Potato Magazine 1(1): 6 (June 1918)
When to Plant Potatoes
Results of Experiments in Canada—Dates when Tubers Were Planted in Provinces and Results Obtained—Simple Rules for Planting
W. T. Macoun
Dominion Horticulturist

ONE of the several important factors in the production of large crops of potatoes, is the time of planting. Perhaps in no part of Canada has the crop suffered more from not being planted at the best time than in the Province of Ontario. There it is customary with most farmers to plant about the last week of May or early in June. Because of the importance of planting some other crops early and because a fair crop of potatoes can be obtained by planting late, earlier planting may not seem desirable.

However, experiments both at the Central Experimental Farm, Ottawa, and at the Agricultural College, Guelph, Ontario, and the experience of many growers, have demonstrated the importance of much earlier planting than this, if the largest yields are desired. In 1917 the yield per acre of Green Mountain potato planted on May 12 at Ottawa was at the rate of 352 bushels per acre; May 26, 295 bushels per acre; June 9, 242 bushels per acre: June 23, 59 bushels per acre, and these results are typical of those obtained in other years. A very striking difference in favor of early planting was shown in 1915 at Ottawa, when the Irish Cobbler, planted on May 15, yielded at the rate of 425 bushels of marketable potatoes per acre, and planted on May 29, only 250 bushels, a difference of 175 bushels per acre. At Guelph the following results, being the average of six varieties, were obtained in 1915: Planted May 3, 201.3 bushels per acre: May 17, 169.6 bushels per acre; May 31, 123.1 bushels per acre; June 14, 72.1 bushels per acre; June 28, 31.9 bushels per acre.

Evidence is strongly in favor of planting potatoes for maximum crops not later than May 15 in Ontario, except in the northern part where the time of planting has to be governed by the time the land is in condition.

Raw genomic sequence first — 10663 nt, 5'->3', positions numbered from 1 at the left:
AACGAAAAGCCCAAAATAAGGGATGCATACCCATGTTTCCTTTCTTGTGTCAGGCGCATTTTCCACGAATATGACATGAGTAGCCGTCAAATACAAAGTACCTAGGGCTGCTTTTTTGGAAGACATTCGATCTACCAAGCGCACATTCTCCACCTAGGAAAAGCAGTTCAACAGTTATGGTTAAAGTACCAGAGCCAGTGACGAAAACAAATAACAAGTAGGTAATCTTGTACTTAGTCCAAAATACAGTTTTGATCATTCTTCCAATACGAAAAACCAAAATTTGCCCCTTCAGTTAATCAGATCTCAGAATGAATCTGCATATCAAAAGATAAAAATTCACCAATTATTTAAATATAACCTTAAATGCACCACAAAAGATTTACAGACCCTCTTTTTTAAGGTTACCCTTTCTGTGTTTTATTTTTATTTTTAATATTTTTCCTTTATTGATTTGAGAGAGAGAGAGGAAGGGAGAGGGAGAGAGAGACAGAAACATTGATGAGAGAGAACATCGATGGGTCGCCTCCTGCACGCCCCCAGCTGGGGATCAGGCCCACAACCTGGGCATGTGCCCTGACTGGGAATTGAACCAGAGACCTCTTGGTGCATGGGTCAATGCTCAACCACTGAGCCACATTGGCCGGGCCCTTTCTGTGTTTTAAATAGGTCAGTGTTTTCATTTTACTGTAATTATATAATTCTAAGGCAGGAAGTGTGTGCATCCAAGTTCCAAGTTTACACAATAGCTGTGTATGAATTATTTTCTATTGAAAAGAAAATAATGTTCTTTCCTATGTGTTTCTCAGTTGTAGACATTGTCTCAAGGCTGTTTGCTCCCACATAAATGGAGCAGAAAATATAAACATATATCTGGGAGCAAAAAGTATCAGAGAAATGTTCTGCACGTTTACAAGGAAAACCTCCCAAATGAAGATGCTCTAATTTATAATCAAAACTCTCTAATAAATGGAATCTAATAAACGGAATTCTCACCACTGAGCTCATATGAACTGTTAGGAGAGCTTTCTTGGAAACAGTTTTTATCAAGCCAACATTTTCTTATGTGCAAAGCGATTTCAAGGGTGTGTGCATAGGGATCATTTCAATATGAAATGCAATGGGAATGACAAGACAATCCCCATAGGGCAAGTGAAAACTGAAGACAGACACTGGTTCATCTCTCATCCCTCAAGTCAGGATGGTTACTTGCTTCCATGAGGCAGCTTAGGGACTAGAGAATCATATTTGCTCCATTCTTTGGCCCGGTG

From the results of experiments which have been made earlier planting than has been the custom would be desirable in the prairie provinces if larger crops are desired. The following were the average results for three years at the Experimental Farm, Brandon, Man., from planting at different dates: May 1, 288 bushels per acre; May 14, 285 bushels per acre; May 28, 253 bushels per acre; June 4, 188 bushels per acre. At the Experimental Farm, Indian Head, Sask., the best results have been obtained from planting

May 20, than from later dates, though earlier planting has not been thoroughly tried. At the Experimental Station, Scott, Sask., the best results, taking an average of three years, have been from planting about May 8, even though the tops are sometimes frozen badly after the potatoes are up. At the Experimental Station, Lacombe, Alta., the average of a two years' test was as follows: Planted April 28, 350 bushels per acre; May 26, 206 bushels per acre; June 9, 192 bushels per acre; July 6, 19 bushels per acre. It will thus he seen that where the spring (s early, and where frost comes relatively early in the autumn, early planting gives best results. On the south eastern coast of Vancouver Island it is necessary to plant during the latter part of March or early in April, to get the best results owing to drought in the summer. In the valleys of the upper country in British Columbia early planting is very desirable where autumn frosts come earls', whereas in the warmer valleys where there is irrigation, and where autumn frosts do not come early, it is not so important to plant early.

In the maritime provinces, owing to the lateness of the spring and the coldness of the soil, planting during the first two weeks of June gives the best results. The late spring in these provinces is compensated for by a long autumn without frost, ensuring the development of tubers at a time when in other parts of Canada the plants are dead. The lower St. Lawrence region of the Province of Quebec has climatic conditions somewhat like those in the maritime provinces, and June planting gives good results. In parts of Quebec where spring is relatively early, but where early frosts occur, early planting is desirable. In northern Quebec doubtless it will be found desirable to plant as soon as the soil is dry enough, risking injury from spring frosts so as to have the crop well advanced before autumn frosts.

From the results obtained under different climatic conditions in Canada, the following general recommendations are made which should apply both in Canada and the United States:

Where the spring is early and autumn frosts early, plant early.

Where the spring is early and summers are hot or dry, plant early.

Where the spring is late and autumn frosts late, and the summer relatively cool, early planting is not so important.

Where the spring is late and autumn frosts are early, plant as soon as soil is dry enough.

The variation in tuber productiveness of seedling potatoes is a constant source of interest to the plant breeder. This particular seedling plant produced 244 tubers weighing 6 pounds 7 ounces, and 213 seedballs weighing 2 pounds 11 ounces. The production of such a large number of seedballs is very unusual.